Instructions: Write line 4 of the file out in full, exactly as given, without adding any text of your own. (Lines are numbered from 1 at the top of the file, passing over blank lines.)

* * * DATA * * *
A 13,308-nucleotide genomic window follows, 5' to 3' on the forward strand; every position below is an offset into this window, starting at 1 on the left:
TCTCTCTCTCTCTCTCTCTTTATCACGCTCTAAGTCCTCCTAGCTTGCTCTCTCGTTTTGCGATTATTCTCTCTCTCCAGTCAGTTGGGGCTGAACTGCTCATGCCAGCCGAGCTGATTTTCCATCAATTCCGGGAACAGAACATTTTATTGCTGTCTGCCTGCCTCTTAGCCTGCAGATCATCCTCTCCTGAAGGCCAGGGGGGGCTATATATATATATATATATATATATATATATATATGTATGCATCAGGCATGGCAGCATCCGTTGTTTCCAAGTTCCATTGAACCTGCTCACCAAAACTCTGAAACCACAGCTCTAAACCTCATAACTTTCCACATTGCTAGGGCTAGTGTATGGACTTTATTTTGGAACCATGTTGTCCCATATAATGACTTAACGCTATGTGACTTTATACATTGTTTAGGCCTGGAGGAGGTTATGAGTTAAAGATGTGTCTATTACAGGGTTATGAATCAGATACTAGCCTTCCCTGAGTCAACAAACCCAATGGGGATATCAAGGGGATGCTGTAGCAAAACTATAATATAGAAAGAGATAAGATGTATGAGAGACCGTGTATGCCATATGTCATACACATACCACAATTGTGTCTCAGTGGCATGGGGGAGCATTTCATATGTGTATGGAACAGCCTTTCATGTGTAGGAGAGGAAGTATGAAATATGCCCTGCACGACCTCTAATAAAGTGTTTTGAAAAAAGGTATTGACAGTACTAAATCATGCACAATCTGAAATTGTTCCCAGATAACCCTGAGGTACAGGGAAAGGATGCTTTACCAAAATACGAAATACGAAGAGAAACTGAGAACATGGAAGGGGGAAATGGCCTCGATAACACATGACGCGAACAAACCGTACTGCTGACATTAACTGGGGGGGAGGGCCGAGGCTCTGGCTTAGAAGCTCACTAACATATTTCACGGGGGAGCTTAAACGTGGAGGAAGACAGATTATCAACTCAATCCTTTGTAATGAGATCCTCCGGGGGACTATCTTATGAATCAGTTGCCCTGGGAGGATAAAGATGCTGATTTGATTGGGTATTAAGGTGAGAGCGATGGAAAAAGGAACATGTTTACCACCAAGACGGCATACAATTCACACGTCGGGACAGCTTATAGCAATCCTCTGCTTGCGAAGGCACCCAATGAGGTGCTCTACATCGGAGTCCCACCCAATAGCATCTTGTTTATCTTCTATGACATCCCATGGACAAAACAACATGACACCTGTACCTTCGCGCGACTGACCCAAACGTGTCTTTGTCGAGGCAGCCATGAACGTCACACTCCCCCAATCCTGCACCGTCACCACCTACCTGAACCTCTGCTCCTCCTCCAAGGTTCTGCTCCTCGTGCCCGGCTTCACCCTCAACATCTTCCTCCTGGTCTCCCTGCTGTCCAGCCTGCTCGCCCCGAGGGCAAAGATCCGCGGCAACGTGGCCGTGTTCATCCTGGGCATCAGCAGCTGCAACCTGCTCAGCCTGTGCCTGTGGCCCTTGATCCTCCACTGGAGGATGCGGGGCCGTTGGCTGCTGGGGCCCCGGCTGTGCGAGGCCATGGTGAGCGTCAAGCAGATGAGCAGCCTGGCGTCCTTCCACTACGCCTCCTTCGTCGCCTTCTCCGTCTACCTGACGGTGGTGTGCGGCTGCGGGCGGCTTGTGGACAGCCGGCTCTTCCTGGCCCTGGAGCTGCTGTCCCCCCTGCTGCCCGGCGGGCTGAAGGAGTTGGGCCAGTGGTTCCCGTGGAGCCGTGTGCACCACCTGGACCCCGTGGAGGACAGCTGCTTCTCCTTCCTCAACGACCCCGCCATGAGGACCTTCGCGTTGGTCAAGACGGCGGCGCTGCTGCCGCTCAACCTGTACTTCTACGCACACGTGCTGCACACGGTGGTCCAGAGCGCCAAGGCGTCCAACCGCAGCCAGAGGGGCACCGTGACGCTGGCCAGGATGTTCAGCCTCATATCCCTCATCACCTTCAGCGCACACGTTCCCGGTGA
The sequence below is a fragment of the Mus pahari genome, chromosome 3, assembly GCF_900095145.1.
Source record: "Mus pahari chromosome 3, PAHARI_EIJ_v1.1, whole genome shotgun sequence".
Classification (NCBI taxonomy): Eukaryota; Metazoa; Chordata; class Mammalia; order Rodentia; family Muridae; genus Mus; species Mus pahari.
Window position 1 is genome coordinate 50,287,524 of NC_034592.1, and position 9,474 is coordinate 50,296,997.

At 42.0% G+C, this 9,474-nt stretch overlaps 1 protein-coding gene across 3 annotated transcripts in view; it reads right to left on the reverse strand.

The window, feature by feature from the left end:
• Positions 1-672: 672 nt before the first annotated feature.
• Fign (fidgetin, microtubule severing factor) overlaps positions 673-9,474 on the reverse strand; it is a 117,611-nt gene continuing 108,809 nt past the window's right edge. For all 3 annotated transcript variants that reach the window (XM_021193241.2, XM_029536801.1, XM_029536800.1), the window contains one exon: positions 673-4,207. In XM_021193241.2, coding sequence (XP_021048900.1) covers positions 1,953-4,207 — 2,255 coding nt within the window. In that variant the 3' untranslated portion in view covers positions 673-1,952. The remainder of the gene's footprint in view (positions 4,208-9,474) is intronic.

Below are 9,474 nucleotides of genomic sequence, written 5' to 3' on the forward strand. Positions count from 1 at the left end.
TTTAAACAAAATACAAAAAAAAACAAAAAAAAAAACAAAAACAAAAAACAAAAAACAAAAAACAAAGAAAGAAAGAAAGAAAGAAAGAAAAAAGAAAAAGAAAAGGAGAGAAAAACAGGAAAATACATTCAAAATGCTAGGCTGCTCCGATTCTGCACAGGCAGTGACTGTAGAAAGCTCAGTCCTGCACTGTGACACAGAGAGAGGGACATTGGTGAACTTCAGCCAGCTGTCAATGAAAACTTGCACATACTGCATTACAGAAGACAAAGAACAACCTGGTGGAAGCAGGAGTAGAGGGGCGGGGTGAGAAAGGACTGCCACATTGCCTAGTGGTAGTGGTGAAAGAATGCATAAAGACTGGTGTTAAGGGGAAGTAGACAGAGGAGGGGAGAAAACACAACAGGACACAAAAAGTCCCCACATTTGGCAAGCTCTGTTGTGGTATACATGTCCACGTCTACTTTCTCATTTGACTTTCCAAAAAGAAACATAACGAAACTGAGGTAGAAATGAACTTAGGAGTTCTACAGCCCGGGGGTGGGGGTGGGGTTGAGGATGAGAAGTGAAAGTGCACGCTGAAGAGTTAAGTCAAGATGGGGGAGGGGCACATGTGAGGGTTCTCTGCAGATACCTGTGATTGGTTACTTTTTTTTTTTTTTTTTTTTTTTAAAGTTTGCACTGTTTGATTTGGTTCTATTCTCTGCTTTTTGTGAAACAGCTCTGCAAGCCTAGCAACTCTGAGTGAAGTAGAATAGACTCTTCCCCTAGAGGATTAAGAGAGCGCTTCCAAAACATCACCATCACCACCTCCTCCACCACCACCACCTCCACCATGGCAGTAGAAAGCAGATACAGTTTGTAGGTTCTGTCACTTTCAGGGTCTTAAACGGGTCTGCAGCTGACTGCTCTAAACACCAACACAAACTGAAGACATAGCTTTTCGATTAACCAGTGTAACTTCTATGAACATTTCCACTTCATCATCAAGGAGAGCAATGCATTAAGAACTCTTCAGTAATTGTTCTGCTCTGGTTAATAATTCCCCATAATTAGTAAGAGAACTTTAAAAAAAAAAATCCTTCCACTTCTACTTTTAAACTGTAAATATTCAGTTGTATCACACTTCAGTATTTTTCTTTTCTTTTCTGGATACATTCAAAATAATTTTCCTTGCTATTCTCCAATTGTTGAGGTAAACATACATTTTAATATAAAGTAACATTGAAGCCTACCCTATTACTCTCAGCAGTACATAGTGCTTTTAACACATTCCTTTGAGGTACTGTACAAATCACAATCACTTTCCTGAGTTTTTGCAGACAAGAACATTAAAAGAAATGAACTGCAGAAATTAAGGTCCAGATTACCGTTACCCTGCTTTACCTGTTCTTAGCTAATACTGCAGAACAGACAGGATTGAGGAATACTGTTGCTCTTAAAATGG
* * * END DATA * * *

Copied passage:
Source record: "Mus pahari chromosome 3, PAHARI_EIJ_v1.1, whole genome shotgun sequence".